By Letitia Smuts
During these two days we have explored the different dynamics of sexuality. It is more than merely a label, and sexual behaviours and feelings. It involves norms and roles that inform how one is expected to act. It carries with it certain historical, cultural, social, and political meanings, and it can either limit or enhance personal agency, whether you are heterosexual or non-heterosexual.
Powerful heteronormative discourses shape people’s lives in very complex ways. And I believe it is time for us to question or “queer” identities, and what it means to be a ‘real’ man or a ‘real’ woman. Is there really such a thing? Was there ever?
Our aims as a society, and in academia, should be to encourage inclusion, to combat discrimination based on sexual orientation and gender identity, and to recognise and celebrate difference & inclusivity.
We should start by unlearning what we know – the socially constructed, heteronormative ways in which we have been socialised – and actively interrogate how heteronormativity plays out in our own lives and within the broader society in intersectional ways. None of our multiple identities are constructed in isolation, so it is of utmost importance that we advocate and further critically engage in the ways in which we can dismantle fixed gendered and sexual identities. Prof Anthony Brown reminded us how gendered and sexual identities are fluid – and what the dilemma is of putting people in boxes.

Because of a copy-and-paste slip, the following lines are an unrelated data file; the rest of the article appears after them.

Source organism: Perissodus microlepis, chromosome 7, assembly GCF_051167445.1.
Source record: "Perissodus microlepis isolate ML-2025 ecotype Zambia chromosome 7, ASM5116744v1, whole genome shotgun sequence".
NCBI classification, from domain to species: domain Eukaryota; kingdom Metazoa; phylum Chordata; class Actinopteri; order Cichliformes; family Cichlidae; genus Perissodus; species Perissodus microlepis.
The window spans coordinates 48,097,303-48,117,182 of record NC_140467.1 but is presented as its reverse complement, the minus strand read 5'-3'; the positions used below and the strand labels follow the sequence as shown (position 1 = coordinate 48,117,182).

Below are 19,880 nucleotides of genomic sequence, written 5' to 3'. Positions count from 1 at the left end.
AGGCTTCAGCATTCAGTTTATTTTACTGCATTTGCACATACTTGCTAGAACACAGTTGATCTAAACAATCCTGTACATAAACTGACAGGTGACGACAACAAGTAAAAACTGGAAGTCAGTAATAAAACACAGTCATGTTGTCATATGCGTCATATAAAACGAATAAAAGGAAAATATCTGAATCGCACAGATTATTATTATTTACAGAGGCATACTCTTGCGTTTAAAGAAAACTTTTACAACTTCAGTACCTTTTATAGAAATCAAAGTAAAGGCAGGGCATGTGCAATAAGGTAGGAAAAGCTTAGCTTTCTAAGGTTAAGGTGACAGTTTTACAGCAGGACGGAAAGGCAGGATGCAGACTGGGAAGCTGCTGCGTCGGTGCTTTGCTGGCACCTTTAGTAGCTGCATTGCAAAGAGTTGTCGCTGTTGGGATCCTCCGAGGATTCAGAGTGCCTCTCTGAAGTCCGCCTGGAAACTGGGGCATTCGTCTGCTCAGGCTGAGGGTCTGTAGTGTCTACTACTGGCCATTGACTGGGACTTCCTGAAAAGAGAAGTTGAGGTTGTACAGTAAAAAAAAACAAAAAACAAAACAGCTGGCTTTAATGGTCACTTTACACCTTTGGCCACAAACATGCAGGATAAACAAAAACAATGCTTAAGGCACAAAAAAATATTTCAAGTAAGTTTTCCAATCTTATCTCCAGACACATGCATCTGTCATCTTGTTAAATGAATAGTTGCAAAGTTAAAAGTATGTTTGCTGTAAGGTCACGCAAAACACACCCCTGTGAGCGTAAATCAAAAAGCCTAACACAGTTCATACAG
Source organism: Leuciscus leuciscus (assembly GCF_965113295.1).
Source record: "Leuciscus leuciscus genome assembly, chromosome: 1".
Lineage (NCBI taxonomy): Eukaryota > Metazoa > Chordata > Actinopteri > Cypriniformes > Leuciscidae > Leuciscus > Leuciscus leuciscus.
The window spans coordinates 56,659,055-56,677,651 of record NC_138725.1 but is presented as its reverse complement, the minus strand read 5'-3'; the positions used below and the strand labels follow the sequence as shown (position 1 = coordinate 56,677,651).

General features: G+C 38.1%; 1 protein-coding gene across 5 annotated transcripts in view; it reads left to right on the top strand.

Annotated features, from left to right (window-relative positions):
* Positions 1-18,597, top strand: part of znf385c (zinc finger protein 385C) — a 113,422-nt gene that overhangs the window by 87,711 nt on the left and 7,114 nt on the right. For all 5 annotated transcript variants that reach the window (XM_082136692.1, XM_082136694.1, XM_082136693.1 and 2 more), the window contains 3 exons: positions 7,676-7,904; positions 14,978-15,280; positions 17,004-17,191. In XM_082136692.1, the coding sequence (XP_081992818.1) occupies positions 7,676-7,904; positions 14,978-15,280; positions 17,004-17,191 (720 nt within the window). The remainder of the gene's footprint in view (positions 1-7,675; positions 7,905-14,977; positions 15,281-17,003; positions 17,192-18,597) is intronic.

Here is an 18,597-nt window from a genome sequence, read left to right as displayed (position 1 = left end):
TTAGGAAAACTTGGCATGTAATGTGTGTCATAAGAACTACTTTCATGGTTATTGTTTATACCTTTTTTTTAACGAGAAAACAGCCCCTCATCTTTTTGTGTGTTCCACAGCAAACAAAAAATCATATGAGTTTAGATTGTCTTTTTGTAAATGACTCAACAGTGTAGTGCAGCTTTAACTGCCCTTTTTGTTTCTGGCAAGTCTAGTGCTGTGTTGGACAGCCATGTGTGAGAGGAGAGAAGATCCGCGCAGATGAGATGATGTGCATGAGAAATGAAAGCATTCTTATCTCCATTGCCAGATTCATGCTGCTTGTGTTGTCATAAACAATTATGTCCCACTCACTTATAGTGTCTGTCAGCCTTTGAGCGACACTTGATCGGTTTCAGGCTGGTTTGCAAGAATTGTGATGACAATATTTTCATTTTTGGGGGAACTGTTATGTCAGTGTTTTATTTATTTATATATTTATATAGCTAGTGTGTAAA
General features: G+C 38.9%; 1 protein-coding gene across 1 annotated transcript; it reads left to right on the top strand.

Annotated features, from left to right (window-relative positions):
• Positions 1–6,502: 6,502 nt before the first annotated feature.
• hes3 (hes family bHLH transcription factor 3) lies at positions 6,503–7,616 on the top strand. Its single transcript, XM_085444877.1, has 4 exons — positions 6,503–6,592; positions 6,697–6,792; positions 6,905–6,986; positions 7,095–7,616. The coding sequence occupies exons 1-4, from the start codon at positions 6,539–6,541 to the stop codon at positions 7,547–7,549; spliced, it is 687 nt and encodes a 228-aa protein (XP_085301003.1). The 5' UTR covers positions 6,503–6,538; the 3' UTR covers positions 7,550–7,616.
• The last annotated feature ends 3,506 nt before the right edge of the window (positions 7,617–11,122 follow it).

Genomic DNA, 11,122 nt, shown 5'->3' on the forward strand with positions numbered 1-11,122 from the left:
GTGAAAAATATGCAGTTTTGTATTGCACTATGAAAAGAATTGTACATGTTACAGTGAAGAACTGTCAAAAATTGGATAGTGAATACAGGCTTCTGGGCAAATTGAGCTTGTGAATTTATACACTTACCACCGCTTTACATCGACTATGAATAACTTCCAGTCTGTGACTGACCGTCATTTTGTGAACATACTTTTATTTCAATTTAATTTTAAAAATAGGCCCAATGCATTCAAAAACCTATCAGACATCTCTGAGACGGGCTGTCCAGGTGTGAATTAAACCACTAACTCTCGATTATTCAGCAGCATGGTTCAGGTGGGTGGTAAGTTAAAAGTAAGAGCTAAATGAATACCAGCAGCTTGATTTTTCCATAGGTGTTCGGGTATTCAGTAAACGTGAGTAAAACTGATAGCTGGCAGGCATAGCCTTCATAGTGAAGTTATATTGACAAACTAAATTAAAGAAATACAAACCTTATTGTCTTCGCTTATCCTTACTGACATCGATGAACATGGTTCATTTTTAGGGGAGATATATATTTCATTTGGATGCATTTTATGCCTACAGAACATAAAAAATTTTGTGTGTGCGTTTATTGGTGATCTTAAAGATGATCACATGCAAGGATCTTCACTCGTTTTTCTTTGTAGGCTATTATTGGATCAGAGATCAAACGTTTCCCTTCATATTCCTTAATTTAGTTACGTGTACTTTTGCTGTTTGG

The main aim should then be to normalise all expressions of sexual and gender identities within various spheres in society, and to reject binary thinking. We have explored that this can be quite a difficult task – as these normative ideals are engrained in our societies. Amidst the gruesome murders of LGBT individuals in South Africa, we see pockets of opportunities where some individuals can express themselves openly, like Tshepo illustrated in his session earlier, or, for instance, where churches are welcoming of individuals with diverse identity markers.
The call then is for more South Africans, especially those in powerful positions, to become allies and spread the word of inclusivity. I quote Archbishop Desmond Tutu, “I would rather go to hell than to a homophobic heaven.” Even a respected man like Tutu was met with backlash for making this statement, but I believe it is important, for those who are in the position to do so, to have the courage to outright show their support to all-inclusive sexual rights and to castigate homophobia and restrictive sexual norms.
From us at FruSTRAIGTing the norm – go forth and queer, and continue to disrupt the norm.